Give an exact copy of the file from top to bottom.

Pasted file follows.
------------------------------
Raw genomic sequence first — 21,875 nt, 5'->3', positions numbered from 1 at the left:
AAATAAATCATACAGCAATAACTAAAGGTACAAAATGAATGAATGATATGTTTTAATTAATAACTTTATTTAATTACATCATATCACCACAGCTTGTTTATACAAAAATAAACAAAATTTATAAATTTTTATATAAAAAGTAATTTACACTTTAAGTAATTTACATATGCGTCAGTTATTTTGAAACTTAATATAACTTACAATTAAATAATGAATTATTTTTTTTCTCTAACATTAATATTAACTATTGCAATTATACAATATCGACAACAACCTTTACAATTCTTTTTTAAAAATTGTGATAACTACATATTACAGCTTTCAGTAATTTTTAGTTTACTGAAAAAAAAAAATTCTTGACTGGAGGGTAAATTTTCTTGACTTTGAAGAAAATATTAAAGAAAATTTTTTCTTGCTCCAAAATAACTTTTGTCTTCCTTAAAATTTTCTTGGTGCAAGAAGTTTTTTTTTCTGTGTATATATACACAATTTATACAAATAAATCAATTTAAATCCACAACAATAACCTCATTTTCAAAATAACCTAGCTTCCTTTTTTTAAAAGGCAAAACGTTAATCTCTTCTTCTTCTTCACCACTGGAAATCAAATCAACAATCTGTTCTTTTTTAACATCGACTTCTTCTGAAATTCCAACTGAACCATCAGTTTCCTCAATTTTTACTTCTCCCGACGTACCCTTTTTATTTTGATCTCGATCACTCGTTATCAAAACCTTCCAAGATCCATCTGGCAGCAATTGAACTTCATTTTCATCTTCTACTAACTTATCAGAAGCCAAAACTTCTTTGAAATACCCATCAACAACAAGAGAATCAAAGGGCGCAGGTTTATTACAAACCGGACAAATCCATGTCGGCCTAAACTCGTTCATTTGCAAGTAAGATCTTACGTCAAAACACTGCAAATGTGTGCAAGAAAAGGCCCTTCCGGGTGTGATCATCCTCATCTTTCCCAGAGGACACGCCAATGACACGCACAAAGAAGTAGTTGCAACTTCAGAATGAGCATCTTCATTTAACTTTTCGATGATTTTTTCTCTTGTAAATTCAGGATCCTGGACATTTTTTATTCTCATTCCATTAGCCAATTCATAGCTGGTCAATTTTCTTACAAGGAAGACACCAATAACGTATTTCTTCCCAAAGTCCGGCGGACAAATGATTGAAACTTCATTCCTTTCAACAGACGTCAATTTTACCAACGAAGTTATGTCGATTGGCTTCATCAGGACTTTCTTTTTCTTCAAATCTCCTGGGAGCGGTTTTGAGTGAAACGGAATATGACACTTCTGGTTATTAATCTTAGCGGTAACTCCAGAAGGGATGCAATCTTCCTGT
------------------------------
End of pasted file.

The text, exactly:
Raw genomic sequence first — 21,875 nt, 5'->3', positions numbered from 1 at the left:
AAATAAATCATACAGCAATAACTAAAGGTACAAAATGAATGAATGATATGTTTTAATTAATAACTTTATTTAATTACATCATATCACCACAGCTTGTTTATACAAAAATAAACAAAATTTATAAATTTTTATATAAAAAGTAATTTACACTTTAAGTAATTTACATATGCGTCAGTTATTTTGAAACTTAATATAACTTACAATTAAATAATGAATTATTTTTTTTCTCTAACATTAATATTAACTATTGCAATTATACAATATCGACAACAACCTTTACAATTCTTTTTTAAAAATTGTGATAACTACATATTACAGCTTTCAGTAATTTTTAGTTTACTGAAAAAAAAAAATTCTTGACTGGAGGGTAAATTTTCTTGACTTTGAAGAAAATATTAAAGAAAATTTTTTCTTGCTCCAAAATAACTTTTGTCTTCCTTAAAATTTTCTTGGTGCAAGAAGTTTTTTTTTCTGTGTATATATACACAATTTATACAAATAAATCAATTTAAATCCACAACAATAACCTCATTTTCAAAATAACCTAGCTTCCTTTTTTTAAAAGGCAAAACGTTAATCTCTTCTTCTTCTTCACCACTGGAAATCAAATCAACAATCTGTTCTTTTTTAACATCGACTTCTTCTGAAATTCCAACTGAACCATCAGTTTCCTCAATTTTTACTTCTCCCGACGTACCCTTTTTATTTTGATCTCGATCACTCGTTATCAAAACCTTCCAAGATCCATCTGGCAGCAATTGAACTTCATTTTCATCTTCTACTAACTTATCAGAAGCCAAAACTTCTTTGAAATACCCATCAACAACAAGAGAATCAAAGGGCGCAGGTTTATTACAAACCGGACAAATCCATGTCGGCCTAAACTCGTTCATTTGCAAGTAAGATCTTACGTCAAAACACTGCAAATGTGTGCAAGAAAAGGCCCTTCCGGGTGTGATCATCCTCATCTTTCCCAGAGGACACGCCAATGACACGCACAAAGAAGTAGTTGCAACTTCAGAATGAGCATCTTCATTTAACTTTTCGATGATTTTTTCTCTTGTAAATTCAGGATCCTGGACATTTTTTATTCTCATTCCATTAGCCAATTCATAGCTGGTCAATTTTCTTACAAGGAAGACACCAATAACGTATTTCTTCCCAAAGTCCGGCGGACAAATGATTGAAACTTCATTCCTTTCAACAGACGTCAATTTTACCAACGAAGTTATGTCGATTGGCTTCATCAGGACTTTCTTTTTCTTCAAATCTCCTGGGAGCGGTTTTGAGTGAAACGGAATATGACACTTCTGGTTATTAATCTTAGCGGTAACTCCAGAAGGGATGCAATCTTCCTGT